Of course, I thought I d be different and actually enjoy this book since I really enjoyed the movie But, no What a train wreck The first half was great I d give it 4.5 stars A post apocalyptic wandering bard finds a postman s outfit and begins delivering the mail, hope, and unity to the scattered masses Lovely It could have cleanly ended there and all would have been well.The second half of the book is, at best, 1.5 stars It s as if someone else wrote it, and it barely resembles the first half of the book at all with its three myths These myths that would have been better left out are an obvious wizard of Oz, a foolish band of feminist warriors who infiltrate the enemy s beds , and augmented super soldiers one of which is a hippy martial arts new age dude The author also throws in some drug laced tobacco into the mix which I m pretty sure contributed to the author s insane writing of the second half of the book.Save yourself the trouble before reading rip out the last half of the book and burn it Don t put yourself through the misery Really And if you don t, don t say I didn t warn you.

  9. says:

    The Postman is a perfect example of a great storyline with a great build up that is then totally ruined by a deus ex machina resolution It s as if the author were given a page count limit and then realized that he was about two dozen pages from that limit and said, Uh oh, I d better wrap this up This ranks right up there with Stephen King s The Stand for a horrible, abrupt ending that had little to do with the build up and character development of the first 95 percent of the book.If Brin would drop the last thirty or so pages and write a real ending one that actually involves the protagonist this could be a great book.

  10. says:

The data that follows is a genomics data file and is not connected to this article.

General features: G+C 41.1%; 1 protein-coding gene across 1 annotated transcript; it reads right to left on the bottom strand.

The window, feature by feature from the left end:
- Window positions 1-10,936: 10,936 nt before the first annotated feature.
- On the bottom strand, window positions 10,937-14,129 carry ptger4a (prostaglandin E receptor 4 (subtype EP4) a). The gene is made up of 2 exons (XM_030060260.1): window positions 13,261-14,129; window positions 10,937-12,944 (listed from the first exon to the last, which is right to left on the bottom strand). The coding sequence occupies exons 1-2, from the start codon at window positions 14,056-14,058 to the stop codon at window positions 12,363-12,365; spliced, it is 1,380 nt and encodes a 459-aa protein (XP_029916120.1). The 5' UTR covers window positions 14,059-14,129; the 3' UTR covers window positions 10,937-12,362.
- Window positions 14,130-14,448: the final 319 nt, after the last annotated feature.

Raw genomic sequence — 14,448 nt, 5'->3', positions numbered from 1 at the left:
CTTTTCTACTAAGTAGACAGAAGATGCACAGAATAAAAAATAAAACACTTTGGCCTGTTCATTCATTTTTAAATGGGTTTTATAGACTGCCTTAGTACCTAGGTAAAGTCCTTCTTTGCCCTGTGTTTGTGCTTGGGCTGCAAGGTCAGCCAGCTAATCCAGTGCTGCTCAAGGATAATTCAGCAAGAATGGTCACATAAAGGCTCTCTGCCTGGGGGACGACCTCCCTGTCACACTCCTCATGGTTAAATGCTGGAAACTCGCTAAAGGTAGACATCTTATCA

Men have been writing the roles and the rules for millennium to excuse their bad behavior For Brin to put it in the head of a female character that men s bad behavior is the fault of womankind for of all effing lunacies not ganking the bad little boys in their beds before they can grow up to become raging hemorrhoids is just I have no words.Oh I know How bout he tell a story where men are actually held responsible for the heinous, destructive shit they do How about that Too much Really Well fu And yes, I know There are broader themes in The Postman the power of symbols to spin order from chaos tech as religion does might indeed make right etc I get that It s good What I don t get is why the sliver of the pie that belongs to women in possession of backbones has to be such utter bullpoop I think Brin just wanted his every man hero to get his sausage basted on leveler footing the traumatized love dolls he had masquerading as single women would ve soiled the nice guy image he d so carefully cultivated So, enter the ringleader of the feminist martyr brigade Her wacky notion of her culpability for the sins of men was a lever used to milk buckets of I Let Gwen Stacy Die from the tryst And given the average reaction, Brin was wildly successful at tugging those particular heartstrings Or I prefer to think that It s a better theory than that people just didn t care.